#define <p16f628.inc>

CNT1 EQU h’20′ ;User defined register

ORG 0×00
GOTO main
ORG 0×04
GOTO interrupt

main:
BSF STATUS,RP0 ;Switch BANK1
CLRF TRISB ;Make all bits of PORTB as output
MOVLW b’00000111′
MOVWF OPTION_REG
;First three bits (bit«2:0») are prescaler value. We set prescaler to 1:2 (PS«2:0»=111)
;bit 3 = 0 assigns prescaler to Timer0
;bit 5 = 0 assigns instruction cycle as clock source
;bit 4 = NA it assigns edge select of external clock, we use internal clock
;bit 6 = NA
;bit 7 = NA
BCF STATUS,RP0 ;Switch to BANK0
MOVLW b’00000100′
MOVWF INTCON ;Enable Timer0 interrupt, Disable all others
BSF INTCON,GIE ;Enable general interrupts
MOVLW d’39′
MOVWF TMR0 ;Timer0 starting point, writing this will start timer after two ins. cyc.
MOVLW d’18′ ;Overflow counter for 1 second
MOVWF CNT1

LOOP: ;Infinite LOOP
GOTO LOOP ;We can do other things while timer is counting

interrupt:
BTFSS INTCON,T0IF ;Check if interrupt is caused by Timer0
GOTO exit_interrupt ;If not exit interrupt routine
DECFSZ CNT1,F ;Decrease CNT1. If zero, skip next ins.interrupt will not be occured again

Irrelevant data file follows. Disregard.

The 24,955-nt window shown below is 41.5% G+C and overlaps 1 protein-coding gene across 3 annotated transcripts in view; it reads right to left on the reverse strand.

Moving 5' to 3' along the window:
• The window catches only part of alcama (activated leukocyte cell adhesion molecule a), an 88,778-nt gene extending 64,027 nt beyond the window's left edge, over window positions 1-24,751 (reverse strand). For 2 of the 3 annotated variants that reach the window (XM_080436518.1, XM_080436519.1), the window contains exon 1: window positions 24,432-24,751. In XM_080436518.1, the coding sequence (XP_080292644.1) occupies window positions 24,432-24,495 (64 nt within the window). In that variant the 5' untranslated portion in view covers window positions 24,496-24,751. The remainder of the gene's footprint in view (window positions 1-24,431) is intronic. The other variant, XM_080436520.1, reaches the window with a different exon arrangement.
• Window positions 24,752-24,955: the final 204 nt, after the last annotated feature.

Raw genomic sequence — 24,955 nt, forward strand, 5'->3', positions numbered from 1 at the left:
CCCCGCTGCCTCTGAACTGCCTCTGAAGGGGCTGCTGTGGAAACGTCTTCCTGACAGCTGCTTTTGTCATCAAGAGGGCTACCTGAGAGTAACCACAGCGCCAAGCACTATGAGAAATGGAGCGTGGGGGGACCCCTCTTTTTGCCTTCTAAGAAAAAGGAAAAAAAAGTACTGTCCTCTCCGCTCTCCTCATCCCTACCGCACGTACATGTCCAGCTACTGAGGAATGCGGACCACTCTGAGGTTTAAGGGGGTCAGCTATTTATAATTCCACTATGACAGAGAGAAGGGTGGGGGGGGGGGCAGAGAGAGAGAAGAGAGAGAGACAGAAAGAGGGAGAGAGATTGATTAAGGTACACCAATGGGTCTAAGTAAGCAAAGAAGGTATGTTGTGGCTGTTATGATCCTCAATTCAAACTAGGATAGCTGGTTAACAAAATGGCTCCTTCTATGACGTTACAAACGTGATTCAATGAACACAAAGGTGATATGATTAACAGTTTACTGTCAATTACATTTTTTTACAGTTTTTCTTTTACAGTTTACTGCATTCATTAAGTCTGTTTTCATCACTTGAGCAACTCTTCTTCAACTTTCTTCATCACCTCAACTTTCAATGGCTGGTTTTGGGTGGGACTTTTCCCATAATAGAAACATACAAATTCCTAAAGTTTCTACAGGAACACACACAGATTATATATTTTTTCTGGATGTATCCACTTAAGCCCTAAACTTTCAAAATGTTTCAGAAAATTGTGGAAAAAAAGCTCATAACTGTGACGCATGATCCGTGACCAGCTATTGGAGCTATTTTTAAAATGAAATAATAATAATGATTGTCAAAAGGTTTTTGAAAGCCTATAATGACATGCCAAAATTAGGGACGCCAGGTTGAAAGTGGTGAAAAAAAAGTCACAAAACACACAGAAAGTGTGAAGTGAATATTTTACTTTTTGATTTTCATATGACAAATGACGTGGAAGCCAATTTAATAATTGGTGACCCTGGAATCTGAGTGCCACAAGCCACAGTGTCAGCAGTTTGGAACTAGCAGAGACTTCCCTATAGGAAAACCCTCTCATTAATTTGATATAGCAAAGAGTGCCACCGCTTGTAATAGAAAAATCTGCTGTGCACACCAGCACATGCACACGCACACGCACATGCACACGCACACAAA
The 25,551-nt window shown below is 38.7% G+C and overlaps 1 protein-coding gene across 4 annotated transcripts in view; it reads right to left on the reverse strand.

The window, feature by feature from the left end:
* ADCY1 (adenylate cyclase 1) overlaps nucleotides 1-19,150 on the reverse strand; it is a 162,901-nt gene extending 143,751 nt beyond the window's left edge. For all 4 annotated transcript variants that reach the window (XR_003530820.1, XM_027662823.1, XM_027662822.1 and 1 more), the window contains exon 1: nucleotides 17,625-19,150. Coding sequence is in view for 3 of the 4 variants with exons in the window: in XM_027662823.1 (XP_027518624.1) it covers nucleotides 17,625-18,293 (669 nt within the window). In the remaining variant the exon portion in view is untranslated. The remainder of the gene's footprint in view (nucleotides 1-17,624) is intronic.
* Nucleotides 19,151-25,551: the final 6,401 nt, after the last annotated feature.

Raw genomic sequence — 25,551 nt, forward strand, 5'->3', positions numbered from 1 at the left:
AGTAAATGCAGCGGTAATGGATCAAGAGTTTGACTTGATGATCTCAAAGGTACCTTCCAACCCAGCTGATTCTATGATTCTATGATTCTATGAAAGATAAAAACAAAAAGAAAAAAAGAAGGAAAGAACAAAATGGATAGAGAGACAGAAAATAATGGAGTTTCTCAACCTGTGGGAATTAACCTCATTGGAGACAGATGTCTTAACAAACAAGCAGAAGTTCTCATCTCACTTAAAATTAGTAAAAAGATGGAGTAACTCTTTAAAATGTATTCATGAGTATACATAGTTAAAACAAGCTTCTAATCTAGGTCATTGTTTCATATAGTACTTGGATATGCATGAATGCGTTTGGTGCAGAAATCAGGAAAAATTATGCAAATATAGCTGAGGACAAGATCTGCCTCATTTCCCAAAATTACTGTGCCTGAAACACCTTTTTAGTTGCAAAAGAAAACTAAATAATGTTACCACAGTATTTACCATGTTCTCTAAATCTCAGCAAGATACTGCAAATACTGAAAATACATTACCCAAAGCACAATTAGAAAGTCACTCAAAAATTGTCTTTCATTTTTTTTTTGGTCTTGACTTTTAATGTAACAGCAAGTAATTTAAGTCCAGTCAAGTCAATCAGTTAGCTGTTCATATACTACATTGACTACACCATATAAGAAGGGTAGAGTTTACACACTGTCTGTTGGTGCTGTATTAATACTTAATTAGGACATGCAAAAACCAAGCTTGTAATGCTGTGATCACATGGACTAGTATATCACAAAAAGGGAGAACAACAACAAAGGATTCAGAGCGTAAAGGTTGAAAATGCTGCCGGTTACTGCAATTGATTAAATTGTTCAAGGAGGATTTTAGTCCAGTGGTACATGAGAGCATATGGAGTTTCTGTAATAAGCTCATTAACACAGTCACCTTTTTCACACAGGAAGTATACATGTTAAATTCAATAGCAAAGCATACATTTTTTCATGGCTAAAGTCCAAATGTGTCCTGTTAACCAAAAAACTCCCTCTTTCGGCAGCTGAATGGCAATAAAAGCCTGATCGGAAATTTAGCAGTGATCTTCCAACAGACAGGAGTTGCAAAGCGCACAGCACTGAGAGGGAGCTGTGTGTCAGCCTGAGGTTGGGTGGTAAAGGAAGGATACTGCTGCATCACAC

GOTO not_counted_yet ;Not zero goto not counted
MOVLW b’00000001′
XORWF PORTB,F ;Blink PORTB.0
MOVWF CNT1 ;Reload counter
not_counted_yet:
BCF INTCON,T0IF ;Clear Timer0 interrupt flag, otherwise interrupt will not be occured again
BSF INTCON,T0IE ;Enable Timer0 interrupt again
MOVLW d’39′
MOVWF TMR0 ;Reload Timer0
exit_interrupt:
RETFIE ;Enable general interrupts and return

END

Another usage of Timers is overflow (in the exact meaning of overflow). Let’s say you wait for pushing two buttons one after other from user. If you don’t put an overflow between two pushes, user can push one button and 2 hours later push the other button. You can put one minute overflow after first push. Then, user must push second button in one minute. Otherwise, user push first button again.

We discussed Timer0 overflow interrupt and how to use it in timing. There are other special Timers such as match occured interrupt for some PICs. On these timers, we put a match value to a register and wait for the match occurs with Timer (Same as overflow. This time we put the overflow limit.). Once you understand the logic of timer, it is easy and comfortable to use them. Just read data sheets carefully.